You Can’t Reach Nonbelievers with ‘Passive Congeniality’ by ELLIOT CLARK for Christianity Today
Two experts on intercultural evangelism explore the challenge of sharing Christ in a climate of growing indifference.
Christian evangelism entails a conversation with people of different beliefs. But those conversations are also often between people of different cultures. That’s where Effective Intercultural Evangelism, a new book from missiologists W. Jay Moon and W. Bud Simon, steps into the discussion. They want to help Christians share the good news of Jesus in a world of diverse cultural perspectives.
Readers might assume such a resource would be aimed at those in cross-cultural missionary contexts. But the authors want us to realize that when we talk with the average non-Christian in our communities, they don’t just believe differently than we do. They often think, process, feel, appreciate, and evaluate differently than we do. They come to the conversation with different worldviews.
Consider, for example, the category of human desires. The authors encourage believers to ask their friends, “If you could receive any one of the following four things, which would it be? Deliverance, restoration, forgiveness, or belonging?” It’s a helpful question. Is deliverance more appealing to you? What about restoration? Do you ultimately seek forgiveness and cleansing? Or does discovering a sense of belonging and a longing for home more accurately describe your desires?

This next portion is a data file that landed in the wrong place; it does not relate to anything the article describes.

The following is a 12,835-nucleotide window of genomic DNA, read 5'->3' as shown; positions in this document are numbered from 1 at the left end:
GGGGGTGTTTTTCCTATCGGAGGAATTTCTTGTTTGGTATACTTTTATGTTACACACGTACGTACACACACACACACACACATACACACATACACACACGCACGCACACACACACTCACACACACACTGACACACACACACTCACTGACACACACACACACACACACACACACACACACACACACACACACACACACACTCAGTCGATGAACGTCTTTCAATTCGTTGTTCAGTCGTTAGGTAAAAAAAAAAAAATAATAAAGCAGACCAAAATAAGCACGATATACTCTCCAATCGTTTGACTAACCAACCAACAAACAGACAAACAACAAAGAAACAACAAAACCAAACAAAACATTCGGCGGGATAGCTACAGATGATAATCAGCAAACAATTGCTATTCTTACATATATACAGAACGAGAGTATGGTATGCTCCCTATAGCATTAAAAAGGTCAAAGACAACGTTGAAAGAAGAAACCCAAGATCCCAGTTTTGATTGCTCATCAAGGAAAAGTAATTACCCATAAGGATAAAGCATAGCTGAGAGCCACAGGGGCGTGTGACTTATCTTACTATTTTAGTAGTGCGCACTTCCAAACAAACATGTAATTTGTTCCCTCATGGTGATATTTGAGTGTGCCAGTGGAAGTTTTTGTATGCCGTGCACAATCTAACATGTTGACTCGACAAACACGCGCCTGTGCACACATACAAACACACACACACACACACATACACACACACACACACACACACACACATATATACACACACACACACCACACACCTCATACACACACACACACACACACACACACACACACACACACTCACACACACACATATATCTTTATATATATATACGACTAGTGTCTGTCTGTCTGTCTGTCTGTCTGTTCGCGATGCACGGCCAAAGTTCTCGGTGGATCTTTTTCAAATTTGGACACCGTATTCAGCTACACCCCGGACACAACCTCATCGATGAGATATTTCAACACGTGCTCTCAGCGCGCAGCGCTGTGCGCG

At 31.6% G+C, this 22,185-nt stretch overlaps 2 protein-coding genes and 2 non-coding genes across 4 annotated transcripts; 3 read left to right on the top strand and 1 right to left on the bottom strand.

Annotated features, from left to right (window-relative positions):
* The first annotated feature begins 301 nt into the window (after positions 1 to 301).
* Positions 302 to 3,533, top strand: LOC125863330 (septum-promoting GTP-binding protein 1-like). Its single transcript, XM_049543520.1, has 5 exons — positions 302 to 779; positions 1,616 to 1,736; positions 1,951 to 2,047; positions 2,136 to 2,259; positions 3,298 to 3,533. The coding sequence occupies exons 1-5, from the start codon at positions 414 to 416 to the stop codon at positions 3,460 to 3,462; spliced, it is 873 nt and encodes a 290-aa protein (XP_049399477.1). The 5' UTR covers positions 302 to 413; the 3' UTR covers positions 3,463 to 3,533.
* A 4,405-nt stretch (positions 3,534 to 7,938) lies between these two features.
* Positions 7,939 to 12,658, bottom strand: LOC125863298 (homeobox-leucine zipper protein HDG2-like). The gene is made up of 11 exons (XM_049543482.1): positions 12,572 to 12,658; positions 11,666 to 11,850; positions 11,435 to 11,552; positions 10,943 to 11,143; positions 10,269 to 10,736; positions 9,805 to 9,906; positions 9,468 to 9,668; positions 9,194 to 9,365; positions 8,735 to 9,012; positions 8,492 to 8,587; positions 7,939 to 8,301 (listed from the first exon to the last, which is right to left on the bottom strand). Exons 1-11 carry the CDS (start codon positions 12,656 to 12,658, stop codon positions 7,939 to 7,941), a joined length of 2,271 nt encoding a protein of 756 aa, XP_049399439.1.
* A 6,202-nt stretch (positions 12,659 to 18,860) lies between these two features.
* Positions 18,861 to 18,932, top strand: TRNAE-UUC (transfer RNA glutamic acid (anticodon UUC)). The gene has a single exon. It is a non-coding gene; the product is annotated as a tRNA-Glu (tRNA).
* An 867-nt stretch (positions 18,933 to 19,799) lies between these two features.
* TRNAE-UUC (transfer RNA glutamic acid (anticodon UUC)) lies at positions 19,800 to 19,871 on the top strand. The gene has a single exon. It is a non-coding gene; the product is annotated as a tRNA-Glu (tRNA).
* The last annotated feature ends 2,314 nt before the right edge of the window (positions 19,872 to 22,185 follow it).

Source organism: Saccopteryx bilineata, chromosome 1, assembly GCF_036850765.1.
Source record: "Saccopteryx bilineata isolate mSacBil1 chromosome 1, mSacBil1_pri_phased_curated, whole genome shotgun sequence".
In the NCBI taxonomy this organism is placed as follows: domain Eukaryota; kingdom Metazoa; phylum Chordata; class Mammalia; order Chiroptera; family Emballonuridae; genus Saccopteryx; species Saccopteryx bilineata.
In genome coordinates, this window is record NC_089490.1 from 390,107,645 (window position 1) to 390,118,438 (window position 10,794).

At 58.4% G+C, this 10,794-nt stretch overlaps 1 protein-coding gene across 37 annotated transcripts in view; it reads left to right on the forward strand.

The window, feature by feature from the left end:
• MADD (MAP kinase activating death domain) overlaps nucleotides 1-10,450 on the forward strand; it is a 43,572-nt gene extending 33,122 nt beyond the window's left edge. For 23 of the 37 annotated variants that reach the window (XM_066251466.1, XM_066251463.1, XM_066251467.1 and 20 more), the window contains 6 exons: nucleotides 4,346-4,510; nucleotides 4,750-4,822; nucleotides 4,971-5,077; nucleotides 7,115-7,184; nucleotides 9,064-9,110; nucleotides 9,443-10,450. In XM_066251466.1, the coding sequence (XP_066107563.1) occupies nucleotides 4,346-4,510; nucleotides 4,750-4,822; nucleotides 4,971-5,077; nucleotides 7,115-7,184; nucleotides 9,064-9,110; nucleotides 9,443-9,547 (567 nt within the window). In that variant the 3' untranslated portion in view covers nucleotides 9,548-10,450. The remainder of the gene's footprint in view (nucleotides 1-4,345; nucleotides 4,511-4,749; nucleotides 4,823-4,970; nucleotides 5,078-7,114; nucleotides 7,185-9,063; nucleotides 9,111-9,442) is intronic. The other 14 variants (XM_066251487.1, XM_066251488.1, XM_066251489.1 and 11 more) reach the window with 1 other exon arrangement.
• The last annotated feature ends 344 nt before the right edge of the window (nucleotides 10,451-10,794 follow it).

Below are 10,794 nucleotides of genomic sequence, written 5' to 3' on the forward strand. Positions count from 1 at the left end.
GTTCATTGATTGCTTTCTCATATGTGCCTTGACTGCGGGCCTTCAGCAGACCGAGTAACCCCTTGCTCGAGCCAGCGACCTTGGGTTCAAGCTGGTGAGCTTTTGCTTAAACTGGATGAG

Moon and Simon believe that a person’s greatest desire is shaped by their worldview. The aim of their book is to help readers “discern various worldviews and how to continue God conversations that are relevant to each of these worldviews.” In other words, they want to equip evangelists to tap into the needs, desires, values, and assumptions of those around them. As Christians better understand the perspectives of their conversation partners, they’re more confident and competent to help them take the next step toward following Jesus.
Here’s how Moon and Simon define intercultural evangelism: as “the process of putting Christ at the center of someone’s worldview in order to initiate them into Christian discipleship through culturally relevant starting points.” The authors group these cultural starting points into worldview categories that form the structure of much of the book. Borrowing from the work of the pioneering Bible translator Eugene Nida and others, they address the dominant worldview frameworks of guilt/justice, shame/honor, and fear/power, along with an emerging category they identify as “indifference/belonging with purpose.”